Conclusions

Our research provides new evidence for a potential correlation between SPAG6 variants and the MMAF phenotype.

Background

Infertility affects 8–15% of couples who are trying to conceive, and has become a growing worldwide problem. Nearly half of all cases of infertility are attributed to male factors [1, 2]. Asthenoteratozoospermia is one of the most common factors leading to male infertility, and is characterized by poor sperm motility and obvious sperm morphological abnormalities [3, 4]. As a subtype of asthenoteratozoospermia, multiple morphological abnormalities of the sperm flagella (MMAF) manifests as varied flagellar malformations, including short, coiled, bent, absent, and/or irregular flagella, and results in severely impaired sperm motility [5]. The absence of central microtubules is considered a hallmark of the MMAF phenotype [6].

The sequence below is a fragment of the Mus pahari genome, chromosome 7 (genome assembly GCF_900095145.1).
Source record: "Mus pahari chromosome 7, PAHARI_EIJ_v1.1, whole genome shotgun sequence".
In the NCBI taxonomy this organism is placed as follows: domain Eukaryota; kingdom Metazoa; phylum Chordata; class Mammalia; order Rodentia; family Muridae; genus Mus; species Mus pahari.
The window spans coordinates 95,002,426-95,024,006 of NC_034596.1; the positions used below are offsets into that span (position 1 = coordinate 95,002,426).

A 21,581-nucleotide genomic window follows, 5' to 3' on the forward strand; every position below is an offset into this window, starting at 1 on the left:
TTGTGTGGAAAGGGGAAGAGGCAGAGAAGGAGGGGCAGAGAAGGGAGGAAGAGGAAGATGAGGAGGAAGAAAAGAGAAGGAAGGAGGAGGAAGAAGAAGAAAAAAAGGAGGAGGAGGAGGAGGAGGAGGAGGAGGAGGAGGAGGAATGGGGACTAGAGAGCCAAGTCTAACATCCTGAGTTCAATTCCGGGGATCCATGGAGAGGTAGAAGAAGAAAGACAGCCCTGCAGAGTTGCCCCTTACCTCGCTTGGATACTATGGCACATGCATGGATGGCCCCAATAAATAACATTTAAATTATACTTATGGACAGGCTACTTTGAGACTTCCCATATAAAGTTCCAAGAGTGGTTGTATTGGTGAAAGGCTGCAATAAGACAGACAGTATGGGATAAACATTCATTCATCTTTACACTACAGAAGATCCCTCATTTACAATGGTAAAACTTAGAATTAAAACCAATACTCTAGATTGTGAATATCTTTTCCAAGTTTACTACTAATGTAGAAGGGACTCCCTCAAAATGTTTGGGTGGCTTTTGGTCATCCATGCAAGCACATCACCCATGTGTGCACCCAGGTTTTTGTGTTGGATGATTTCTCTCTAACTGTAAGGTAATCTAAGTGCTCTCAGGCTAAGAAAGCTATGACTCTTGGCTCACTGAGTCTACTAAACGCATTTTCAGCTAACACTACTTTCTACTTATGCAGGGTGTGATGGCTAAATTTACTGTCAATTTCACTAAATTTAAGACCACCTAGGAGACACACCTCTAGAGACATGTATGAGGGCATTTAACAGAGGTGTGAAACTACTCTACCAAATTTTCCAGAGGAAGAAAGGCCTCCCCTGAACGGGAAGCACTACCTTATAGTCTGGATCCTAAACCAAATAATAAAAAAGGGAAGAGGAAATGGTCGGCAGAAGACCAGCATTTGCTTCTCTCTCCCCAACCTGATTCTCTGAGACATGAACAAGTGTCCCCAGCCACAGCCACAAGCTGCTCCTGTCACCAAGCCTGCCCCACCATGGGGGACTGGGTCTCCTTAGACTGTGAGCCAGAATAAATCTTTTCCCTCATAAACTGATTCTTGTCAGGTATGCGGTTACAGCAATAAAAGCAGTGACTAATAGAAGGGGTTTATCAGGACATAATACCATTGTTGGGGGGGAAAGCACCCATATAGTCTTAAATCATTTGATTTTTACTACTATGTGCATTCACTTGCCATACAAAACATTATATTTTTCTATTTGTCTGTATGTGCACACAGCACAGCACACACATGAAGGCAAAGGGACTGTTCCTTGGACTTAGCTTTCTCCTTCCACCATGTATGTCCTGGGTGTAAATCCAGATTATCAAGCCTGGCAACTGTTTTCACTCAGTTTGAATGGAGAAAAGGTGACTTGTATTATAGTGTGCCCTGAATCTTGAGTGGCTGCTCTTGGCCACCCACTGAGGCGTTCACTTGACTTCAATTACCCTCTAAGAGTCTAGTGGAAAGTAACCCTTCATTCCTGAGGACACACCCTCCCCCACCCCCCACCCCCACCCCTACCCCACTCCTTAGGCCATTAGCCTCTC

Bi-allelic mutations in DNAH1 (MIM: 603,332) associated with MMAF were first described in 2014 [5]. To date, several genes responsible for MMAF have been identified, including DNAH8 (MIM: 603,337), SPEF2 (MIM:610,172), ARMC2(MIM:618,424), and WDR19 (MIM:608,151) [7,8,9,10]. Mutations in these genes can disorganize microtubule assembly, contributing to the abnormal formation of the sperm flagella. However, the reported monogenic causes can only account for approximately 35% to 60% of MMAF cases [11, 12], suggesting that this phenotype has strong genetic heterogeneity and that further genetic exploration is needed.